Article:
Arch Phys Med Rehabil. 2003 Sep;84(9):E10
Francois A. Bethoux, MD; Deborah M. Miller, PhD; Darlene Stough, RN
Cleveland Clinic Foundation, Cleveland, OH
To evaluate whether intrathecal baclofen (ITB) therapy causes a decrease in gait speed in ambulatory patients with multiple sclerosis (MS).
Longitudinal pre-post intervention study (24-wk follow-up).
Spasticity clinic within a large outpatient comprehensive care center for MS.
Patients with intractable lower-extremity spasticity, definitively diagnosed with MS and able to walk at least 25ft with or without support.
Implantation of a programmable ITB infusion system.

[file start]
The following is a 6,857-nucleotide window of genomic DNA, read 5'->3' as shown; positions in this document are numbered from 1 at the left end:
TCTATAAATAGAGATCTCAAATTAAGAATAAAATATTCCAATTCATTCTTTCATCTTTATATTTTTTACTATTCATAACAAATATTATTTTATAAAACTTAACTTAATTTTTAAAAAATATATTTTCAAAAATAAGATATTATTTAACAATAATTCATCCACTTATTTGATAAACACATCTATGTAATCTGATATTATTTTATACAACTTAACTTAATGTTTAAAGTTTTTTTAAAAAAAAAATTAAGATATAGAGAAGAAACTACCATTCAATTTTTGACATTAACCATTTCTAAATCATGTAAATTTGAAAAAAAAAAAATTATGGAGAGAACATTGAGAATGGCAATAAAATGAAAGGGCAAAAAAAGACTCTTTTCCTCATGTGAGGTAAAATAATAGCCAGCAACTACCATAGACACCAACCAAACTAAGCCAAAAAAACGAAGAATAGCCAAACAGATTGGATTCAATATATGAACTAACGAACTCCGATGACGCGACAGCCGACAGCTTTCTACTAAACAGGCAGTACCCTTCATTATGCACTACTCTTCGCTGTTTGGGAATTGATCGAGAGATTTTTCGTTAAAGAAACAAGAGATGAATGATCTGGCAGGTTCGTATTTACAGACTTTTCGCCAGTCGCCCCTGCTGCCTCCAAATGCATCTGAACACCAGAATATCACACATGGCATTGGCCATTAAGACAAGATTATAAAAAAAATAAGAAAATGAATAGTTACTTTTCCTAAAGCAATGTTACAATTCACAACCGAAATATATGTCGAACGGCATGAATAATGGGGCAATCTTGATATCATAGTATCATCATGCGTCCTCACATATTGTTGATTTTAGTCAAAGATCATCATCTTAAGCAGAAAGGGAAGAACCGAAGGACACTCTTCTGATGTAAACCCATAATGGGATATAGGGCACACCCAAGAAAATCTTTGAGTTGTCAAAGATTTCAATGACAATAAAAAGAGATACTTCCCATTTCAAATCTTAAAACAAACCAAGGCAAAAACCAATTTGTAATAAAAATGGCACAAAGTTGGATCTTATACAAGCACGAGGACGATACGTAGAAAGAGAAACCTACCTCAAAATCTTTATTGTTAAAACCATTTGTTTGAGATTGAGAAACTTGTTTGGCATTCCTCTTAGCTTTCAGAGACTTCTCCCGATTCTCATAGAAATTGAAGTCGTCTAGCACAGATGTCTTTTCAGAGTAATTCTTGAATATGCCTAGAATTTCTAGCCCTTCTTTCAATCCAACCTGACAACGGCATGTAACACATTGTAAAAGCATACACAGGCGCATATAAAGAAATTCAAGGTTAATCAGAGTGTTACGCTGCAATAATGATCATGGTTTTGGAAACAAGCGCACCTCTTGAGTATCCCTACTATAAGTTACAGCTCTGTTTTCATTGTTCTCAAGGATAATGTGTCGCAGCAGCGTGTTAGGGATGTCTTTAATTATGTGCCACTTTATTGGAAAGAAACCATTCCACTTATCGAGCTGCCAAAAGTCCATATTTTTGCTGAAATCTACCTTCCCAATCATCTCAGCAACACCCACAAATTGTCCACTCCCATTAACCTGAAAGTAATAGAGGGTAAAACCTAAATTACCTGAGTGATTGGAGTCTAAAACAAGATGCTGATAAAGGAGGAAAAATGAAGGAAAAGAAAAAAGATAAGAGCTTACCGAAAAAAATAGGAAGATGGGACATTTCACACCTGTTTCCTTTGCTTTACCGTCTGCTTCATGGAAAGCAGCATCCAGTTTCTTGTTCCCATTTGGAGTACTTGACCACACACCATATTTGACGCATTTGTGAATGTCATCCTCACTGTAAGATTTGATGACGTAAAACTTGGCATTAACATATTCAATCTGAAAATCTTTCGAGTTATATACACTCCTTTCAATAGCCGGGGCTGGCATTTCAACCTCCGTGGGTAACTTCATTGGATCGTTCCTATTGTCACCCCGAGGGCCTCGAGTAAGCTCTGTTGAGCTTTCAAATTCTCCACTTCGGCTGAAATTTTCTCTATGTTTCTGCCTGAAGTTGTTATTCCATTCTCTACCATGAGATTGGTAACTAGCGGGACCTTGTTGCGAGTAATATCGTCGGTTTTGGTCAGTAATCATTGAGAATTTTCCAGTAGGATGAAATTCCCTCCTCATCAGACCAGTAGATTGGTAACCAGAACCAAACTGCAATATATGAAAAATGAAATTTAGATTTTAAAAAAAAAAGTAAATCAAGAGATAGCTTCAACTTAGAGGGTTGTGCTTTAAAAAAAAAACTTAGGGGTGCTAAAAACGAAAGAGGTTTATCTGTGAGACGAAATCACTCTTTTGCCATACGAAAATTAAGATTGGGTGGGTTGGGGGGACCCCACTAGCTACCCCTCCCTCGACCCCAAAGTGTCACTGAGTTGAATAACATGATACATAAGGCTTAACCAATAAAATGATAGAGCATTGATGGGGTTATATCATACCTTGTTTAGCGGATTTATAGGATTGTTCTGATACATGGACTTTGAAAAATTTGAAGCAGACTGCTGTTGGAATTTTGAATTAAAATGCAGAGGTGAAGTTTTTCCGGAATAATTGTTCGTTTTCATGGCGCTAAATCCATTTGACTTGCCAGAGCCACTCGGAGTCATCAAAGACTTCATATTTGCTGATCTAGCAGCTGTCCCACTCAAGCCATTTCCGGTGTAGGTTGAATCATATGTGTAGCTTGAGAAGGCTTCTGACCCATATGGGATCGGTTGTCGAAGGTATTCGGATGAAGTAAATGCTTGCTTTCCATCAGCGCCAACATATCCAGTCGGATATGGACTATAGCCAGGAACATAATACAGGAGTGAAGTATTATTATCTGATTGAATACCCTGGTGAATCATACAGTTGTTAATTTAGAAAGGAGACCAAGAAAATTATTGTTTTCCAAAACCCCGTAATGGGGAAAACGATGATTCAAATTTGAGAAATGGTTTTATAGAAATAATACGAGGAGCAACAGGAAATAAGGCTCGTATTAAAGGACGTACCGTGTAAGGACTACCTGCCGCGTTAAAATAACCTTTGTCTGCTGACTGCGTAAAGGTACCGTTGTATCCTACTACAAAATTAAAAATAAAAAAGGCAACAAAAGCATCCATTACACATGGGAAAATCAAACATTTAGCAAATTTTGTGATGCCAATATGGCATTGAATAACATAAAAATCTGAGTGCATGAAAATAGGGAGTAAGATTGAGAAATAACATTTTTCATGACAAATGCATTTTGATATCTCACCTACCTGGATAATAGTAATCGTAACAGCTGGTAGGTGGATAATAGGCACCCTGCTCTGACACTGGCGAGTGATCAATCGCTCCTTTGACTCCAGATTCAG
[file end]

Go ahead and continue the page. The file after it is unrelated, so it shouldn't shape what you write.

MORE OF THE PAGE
All patients received inpatient and/or outpatient physical therapy after surgery.
Main Outcomes Measure:
Gait speed calculated from the Timed 25-Foot Walk.
8 patients were analyzed (75% women; mean age, 37.4+/-6.1y; mean disease duration, 9.7+/-7.9y; median Expanded Disability Status Scale [EDSS] score, 6.5).
There was no significant change in EDSS score during the study.
There was statistically significant improvement of Modified Ashworth Scale scores between baseline and all follow-up visits.
There was no statistically significant change in gait speed.
Average gait speed was.48+/-.35m/s at baseline,.46+/-.41m/s at 4 weeks,.41+/-.37m/s at 12 weeks, and.48+/-.40m/s at 24 weeks.
Our results suggest that ITB therapy improves severe spasticity, but does not affect gait speed measured on a short distance in ambulatory MS patients, up to 6 months after surgery.
Further study is needed to assess the effect of ITB on gait endurance, gait quality, and patient quality of life.